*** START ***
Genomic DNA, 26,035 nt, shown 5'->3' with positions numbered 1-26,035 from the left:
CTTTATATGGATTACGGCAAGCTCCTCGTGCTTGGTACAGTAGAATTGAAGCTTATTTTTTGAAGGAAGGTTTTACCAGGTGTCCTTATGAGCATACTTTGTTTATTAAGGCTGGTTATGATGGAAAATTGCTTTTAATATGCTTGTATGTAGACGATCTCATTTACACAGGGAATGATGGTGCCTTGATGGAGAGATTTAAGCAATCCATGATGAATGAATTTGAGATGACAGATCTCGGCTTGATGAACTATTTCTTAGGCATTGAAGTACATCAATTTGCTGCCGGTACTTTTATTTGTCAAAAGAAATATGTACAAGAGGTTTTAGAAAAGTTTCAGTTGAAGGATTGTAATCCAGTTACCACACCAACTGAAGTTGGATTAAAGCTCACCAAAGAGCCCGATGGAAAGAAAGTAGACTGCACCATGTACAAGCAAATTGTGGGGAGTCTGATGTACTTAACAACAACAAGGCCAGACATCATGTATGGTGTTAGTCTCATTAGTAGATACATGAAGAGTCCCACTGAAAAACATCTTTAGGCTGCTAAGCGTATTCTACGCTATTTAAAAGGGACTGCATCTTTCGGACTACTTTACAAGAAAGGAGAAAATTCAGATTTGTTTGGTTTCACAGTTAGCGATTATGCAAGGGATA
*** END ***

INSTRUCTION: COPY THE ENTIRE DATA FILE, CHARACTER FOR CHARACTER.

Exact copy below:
Genomic DNA, 26,035 nt, shown 5'->3' with positions numbered 1-26,035 from the left:
CTTTATATGGATTACGGCAAGCTCCTCGTGCTTGGTACAGTAGAATTGAAGCTTATTTTTTGAAGGAAGGTTTTACCAGGTGTCCTTATGAGCATACTTTGTTTATTAAGGCTGGTTATGATGGAAAATTGCTTTTAATATGCTTGTATGTAGACGATCTCATTTACACAGGGAATGATGGTGCCTTGATGGAGAGATTTAAGCAATCCATGATGAATGAATTTGAGATGACAGATCTCGGCTTGATGAACTATTTCTTAGGCATTGAAGTACATCAATTTGCTGCCGGTACTTTTATTTGTCAAAAGAAATATGTACAAGAGGTTTTAGAAAAGTTTCAGTTGAAGGATTGTAATCCAGTTACCACACCAACTGAAGTTGGATTAAAGCTCACCAAAGAGCCCGATGGAAAGAAAGTAGACTGCACCATGTACAAGCAAATTGTGGGGAGTCTGATGTACTTAACAACAACAAGGCCAGACATCATGTATGGTGTTAGTCTCATTAGTAGATACATGAAGAGTCCCACTGAAAAACATCTTTAGGCTGCTAAGCGTATTCTACGCTATTTAAAAGGGACTGCATCTTTCGGACTACTTTACAAGAAAGGAGAAAATTCAGATTTGTTTGGTTTCACAGTTAGCGATTATGCAAGGGATA